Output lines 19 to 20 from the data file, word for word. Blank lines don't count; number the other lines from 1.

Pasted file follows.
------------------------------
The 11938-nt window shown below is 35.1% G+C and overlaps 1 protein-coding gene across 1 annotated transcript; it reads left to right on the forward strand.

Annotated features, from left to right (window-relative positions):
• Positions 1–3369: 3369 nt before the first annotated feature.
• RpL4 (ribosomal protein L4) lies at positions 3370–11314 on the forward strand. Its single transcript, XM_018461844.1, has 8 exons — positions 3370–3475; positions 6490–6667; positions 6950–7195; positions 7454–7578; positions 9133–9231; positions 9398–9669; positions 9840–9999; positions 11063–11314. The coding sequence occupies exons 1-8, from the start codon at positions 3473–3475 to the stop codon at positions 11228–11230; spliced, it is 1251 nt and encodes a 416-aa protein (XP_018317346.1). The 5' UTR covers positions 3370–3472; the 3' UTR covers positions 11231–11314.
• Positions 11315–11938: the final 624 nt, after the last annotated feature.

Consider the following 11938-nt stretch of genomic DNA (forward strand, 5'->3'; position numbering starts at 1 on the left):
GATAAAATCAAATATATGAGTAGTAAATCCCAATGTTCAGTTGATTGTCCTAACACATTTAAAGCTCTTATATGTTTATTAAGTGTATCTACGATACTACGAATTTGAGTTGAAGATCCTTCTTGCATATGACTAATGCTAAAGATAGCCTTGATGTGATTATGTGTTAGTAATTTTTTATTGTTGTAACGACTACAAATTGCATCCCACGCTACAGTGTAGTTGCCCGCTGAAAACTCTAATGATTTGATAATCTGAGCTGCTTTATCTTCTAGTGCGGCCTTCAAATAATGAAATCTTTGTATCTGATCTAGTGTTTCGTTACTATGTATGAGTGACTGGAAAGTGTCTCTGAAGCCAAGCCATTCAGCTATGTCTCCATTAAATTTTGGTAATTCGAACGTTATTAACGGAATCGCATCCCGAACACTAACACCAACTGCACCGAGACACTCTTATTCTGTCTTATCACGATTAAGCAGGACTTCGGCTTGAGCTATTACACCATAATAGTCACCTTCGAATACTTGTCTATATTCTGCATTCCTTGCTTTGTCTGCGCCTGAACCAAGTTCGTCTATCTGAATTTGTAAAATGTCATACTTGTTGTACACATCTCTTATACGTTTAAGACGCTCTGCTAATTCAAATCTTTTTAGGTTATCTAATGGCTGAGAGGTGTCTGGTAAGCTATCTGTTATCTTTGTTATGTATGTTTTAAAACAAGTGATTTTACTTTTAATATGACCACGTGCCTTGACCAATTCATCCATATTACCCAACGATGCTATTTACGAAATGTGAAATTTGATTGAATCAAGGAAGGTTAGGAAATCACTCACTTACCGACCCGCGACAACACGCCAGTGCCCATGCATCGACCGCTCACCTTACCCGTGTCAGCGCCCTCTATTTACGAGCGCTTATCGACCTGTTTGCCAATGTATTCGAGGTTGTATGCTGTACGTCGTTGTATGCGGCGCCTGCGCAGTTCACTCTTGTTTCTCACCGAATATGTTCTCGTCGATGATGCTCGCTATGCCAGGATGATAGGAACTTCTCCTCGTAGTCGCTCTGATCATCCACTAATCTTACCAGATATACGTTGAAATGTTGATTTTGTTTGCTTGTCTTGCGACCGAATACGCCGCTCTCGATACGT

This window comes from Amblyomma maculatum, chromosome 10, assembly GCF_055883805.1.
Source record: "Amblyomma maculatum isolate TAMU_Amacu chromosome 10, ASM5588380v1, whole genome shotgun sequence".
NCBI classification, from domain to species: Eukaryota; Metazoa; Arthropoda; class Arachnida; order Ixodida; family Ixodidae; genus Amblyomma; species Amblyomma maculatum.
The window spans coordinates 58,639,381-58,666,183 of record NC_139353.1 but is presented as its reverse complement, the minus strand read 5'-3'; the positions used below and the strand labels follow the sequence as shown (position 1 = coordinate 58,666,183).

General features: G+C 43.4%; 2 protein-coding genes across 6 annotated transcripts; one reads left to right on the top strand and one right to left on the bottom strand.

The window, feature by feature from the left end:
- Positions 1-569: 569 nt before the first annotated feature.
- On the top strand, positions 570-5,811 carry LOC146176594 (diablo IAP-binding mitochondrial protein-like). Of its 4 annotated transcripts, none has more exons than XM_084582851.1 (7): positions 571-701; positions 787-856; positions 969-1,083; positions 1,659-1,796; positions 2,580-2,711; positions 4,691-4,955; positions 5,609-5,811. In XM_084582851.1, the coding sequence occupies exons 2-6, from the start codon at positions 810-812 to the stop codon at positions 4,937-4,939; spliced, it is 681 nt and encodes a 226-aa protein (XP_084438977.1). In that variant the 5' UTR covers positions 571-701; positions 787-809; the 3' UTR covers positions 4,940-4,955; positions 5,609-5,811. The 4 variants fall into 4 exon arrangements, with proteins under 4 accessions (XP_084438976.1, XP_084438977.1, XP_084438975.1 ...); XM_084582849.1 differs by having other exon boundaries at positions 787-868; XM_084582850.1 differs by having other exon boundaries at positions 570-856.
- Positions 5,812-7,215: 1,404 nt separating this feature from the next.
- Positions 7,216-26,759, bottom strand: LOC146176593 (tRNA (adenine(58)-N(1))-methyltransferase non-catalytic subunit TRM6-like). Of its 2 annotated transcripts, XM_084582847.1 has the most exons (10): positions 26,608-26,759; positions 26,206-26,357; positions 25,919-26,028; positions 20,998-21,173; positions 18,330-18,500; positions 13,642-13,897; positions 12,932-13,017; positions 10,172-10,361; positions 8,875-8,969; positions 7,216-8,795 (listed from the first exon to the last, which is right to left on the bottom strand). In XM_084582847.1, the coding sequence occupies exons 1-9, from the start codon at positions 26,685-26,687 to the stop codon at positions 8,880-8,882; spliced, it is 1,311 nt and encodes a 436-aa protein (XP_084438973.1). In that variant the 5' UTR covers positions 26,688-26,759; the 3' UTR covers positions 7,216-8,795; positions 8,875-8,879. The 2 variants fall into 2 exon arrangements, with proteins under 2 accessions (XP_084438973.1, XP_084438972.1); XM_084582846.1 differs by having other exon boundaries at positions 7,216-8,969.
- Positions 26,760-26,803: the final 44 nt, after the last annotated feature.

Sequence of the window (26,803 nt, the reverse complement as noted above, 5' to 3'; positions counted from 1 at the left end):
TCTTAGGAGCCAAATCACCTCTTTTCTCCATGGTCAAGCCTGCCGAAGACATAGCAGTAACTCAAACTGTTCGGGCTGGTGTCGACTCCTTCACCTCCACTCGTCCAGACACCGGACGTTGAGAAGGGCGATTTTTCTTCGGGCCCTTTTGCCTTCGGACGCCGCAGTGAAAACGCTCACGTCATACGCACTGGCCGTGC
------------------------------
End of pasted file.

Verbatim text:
Sequence of the window (26,803 nt, the reverse complement as noted above, 5' to 3'; positions counted from 1 at the left end):
TCTTAGGAGCCAAATCACCTCTTTTCTCCATGGTCAAGCCTGCCGAAGACATAGCAGTAACTCAAACTGTTCGGGCTGGTGTCGACTCCTTCACCTCCACTCGTCCAGACACCGGACGTTGAGAAGGGCGATTTTTCTTCGGGCCCTTTTGCCTTCGGACGCCGCAGTGAAAACGCTCACGTCATACGCACTGGCCGTGC